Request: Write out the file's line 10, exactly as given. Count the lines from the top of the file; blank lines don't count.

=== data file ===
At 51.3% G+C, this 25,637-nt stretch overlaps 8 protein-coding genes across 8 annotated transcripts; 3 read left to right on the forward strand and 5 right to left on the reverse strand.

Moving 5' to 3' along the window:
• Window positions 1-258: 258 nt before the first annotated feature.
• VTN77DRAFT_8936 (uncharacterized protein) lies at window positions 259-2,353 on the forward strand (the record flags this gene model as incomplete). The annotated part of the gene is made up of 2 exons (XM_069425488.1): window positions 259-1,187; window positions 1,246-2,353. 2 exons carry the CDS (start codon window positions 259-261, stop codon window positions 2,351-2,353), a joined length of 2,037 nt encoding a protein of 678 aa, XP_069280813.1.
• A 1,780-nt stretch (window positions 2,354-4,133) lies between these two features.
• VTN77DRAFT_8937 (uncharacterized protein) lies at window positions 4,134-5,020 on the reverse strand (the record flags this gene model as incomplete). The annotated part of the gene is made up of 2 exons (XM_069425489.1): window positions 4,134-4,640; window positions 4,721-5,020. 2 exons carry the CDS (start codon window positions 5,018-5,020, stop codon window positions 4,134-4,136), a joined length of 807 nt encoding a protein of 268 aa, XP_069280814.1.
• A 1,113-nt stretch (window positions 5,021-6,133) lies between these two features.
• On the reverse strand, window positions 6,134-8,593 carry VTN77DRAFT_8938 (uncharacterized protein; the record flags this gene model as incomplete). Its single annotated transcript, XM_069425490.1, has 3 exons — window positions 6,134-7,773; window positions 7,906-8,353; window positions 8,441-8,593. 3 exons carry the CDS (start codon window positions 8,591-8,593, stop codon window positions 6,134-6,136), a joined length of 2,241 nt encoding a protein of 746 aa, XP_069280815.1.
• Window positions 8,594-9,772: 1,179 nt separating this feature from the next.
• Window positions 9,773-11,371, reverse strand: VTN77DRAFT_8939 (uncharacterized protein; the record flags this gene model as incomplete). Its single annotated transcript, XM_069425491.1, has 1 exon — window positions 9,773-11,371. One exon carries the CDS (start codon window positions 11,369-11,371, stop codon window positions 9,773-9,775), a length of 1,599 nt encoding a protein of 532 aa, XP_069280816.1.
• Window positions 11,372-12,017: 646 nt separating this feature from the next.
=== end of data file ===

• Window positions 9,773-11,371, reverse strand: VTN77DRAFT_8939 (uncharacterized protein; the record flags this gene model as incomplete). Its single annotated transcript, XM_069425491.1, has 1 exon — window positions 9,773-11,371. One exon carries the CDS (start codon window positions 11,369-11,371, stop codon window positions 9,773-9,775), a length of 1,599 nt encoding a protein of 532 aa, XP_069280816.1.